From Ape Dog to Big Nose, do you know the origin of where these dog breed names come from?
Some dog breed names have no mystery about them at all. The Golden Retriever, the English Short Haired Pointer and the Nova Scotia Duck Tolling Retriever being cases in point, they’re breeds that do exactly what it says on the tin.
But other breeds have such seemingly weird and wonderful names that we thought it about time we uncovered the origins of these monikers.
Rather than coming across simple translations, we were wowed by cultural idiosyncrasies, ancient idioms and misleading misnomers that have all informed and altered the process by which dog breeds have gotten their names.
Even common, everyday names such as Mastiff or Collie have colourful and interesting etymological origins. What surprised us the most however, was how much the origin of dog breed names tell us about the history and culture of the place where the breed comes from.
There are certain types of dog that have collective names and further names to differentiate separate breeds, but what does the name that links these breeds actually mean?
Dog breed name origins
Terrier, derives from the Latin terre which means ‘to go to ground.’
Mastiff, comes from the French mastin, from Latin mansuetus meaning ‘tame’.
Collie, The name Collie derives from the same Anglo-Saxon word as ‘coal’, Coll, which means ‘black’.
Pinscher, comes from the German word for ‘Terrier’ and is applied to many different types of dog.
Poodle, is a corruption of the German word Puddlehund which means ‘dog that splashes in water’
Many breeds are named after the people that bred them, whilst other breeds, such as the Teddy Roosevelt Terrier, are named in honour of people.
The Jack Russell Terrier and the Parson Russell Terrier, are both named after Reverend John Russell, who bought and then bred from a small terrier early in the Nineteenth Century.
Doberman(n) is taken from Dobermann. Friedrich Louis Dobermann was a German tax collector who realised he needed some protection from being robbed. He bred Manchester Terriers with Pinschers and Rottweilers with Greyhounds until finally producing the Doberman.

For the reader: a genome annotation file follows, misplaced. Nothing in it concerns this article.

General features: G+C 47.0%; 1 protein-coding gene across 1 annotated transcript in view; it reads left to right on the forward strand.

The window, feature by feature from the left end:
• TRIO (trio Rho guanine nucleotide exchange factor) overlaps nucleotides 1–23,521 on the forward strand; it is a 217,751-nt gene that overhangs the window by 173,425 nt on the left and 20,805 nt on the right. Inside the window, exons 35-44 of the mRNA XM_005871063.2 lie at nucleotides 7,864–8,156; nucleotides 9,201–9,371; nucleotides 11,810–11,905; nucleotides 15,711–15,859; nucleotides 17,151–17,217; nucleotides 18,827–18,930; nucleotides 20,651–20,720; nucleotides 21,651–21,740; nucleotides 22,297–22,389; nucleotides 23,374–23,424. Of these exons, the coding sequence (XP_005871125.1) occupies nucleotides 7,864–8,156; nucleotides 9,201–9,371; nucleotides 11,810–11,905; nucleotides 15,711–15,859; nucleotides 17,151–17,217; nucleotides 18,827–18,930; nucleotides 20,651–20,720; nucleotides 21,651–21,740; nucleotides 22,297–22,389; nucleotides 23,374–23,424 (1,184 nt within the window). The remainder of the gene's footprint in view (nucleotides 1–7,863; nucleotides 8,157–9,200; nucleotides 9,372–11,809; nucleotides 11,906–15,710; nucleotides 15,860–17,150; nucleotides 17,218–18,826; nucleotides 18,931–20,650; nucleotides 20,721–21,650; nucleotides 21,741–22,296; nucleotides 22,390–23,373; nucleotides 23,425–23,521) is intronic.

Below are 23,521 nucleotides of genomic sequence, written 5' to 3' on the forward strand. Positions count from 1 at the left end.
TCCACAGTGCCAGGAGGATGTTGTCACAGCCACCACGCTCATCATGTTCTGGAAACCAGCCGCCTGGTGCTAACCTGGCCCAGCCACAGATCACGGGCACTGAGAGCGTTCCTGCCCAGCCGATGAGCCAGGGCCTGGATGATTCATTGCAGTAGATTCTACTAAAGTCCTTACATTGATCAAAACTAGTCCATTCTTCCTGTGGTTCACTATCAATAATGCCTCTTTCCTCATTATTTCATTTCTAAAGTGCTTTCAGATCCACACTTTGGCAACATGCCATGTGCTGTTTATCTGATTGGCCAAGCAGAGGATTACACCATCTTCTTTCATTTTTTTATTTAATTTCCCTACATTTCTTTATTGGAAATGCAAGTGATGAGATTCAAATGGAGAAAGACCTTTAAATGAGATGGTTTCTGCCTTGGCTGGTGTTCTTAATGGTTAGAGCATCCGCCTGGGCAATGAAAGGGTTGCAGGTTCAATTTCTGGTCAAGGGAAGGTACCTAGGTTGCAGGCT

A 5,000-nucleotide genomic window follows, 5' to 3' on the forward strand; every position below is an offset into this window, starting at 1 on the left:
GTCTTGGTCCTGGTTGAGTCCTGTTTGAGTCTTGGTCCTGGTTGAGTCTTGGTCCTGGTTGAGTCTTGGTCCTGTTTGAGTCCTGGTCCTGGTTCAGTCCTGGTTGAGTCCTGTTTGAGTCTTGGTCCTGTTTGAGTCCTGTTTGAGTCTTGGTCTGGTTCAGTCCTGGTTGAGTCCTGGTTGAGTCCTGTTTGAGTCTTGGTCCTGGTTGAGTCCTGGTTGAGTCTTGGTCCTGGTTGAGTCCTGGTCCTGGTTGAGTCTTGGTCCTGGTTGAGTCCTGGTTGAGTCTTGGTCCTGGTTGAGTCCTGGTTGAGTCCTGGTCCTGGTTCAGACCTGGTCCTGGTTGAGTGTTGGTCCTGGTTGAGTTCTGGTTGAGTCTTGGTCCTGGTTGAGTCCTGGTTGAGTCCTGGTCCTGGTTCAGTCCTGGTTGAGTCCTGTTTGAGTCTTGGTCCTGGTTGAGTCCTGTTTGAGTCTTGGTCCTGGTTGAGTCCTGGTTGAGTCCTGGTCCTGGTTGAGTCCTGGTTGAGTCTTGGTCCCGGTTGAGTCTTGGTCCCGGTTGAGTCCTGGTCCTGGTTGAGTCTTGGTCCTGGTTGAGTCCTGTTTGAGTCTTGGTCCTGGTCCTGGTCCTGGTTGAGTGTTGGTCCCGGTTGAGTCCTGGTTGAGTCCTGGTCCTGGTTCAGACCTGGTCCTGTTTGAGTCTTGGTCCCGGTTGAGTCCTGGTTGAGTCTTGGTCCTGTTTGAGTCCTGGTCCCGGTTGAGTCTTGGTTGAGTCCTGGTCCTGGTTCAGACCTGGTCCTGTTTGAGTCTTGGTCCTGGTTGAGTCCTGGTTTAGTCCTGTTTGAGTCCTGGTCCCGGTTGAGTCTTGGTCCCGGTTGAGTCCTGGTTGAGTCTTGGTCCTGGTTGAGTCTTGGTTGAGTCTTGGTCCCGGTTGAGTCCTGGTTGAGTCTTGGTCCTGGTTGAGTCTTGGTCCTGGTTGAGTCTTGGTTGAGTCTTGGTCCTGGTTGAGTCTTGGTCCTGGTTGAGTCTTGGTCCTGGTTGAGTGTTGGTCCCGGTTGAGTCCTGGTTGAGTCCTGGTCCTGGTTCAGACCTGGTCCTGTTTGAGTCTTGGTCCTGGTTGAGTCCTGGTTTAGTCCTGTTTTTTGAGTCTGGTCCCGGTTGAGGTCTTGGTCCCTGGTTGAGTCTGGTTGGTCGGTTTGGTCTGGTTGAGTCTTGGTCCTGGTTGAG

One of the most common and popular methods of naming a breed seems to have been honouring its place of origin.
Labrador, is the Atlantic coastal region of Canada where the popular breed was originally bred. It is separated by from the region of Newfoundland by the Straight of Belle Isle. The Labrador breed is a direct descendent of the…
Newfoundland, is possibly the most self explanatory place name to be given to a dog, ever. Newfoundland is pronounced with the stress on found which is sometimes deceptive as it is not entirely obvious that it is written as it is, but the correction pronunciation of the place name requires the stress to be on the final syllable.
Leonberger, is named for the German town of Leonberg. However, it wasn’t simply bred there and then given the name of its home, it was bred to specifically represent the town. The town had a lion on its official coat of arms. The Leonbergers decided that they wanted a dog represent them which resembled their lion, so they bred the Saint Bernard, Pyrenean Mountain Dog and Newfoundland and eventually arrived at the dog that many of us love today.
Akita Inu, Japanese Akita The dog we refer to as the Japanese Akita is known in his homeland of Japan as the Akita Inu. Akita is the name of the region in Japan from which the breed originates and the prefix Inu means ‘dog’ in some Japanese tongues.
Spaniel, there are many types of Spaniel. The word Spaniel comes from the old French word espaigneul ‘Spanish (dog)’, from Latin hispaniolus ‘Spanish’. Two popular types of Spaniel are the Cocker and the Springer. Cocker Spaniels and Springer Spaniels used to be the same. The Kennel Club divided the dogs by weight alone. If a dog weighed less than 25 lbs, it was classed as a Cocker Spaniel, otherwise referred to as a ‘Cocking Spaniel’ as its primary use was to hunt woodcock. If a dog weighed over 25 lbs, it was a Springer Spaniel. Litters would be split into two ‘groups’ for bigger and smaller dogs.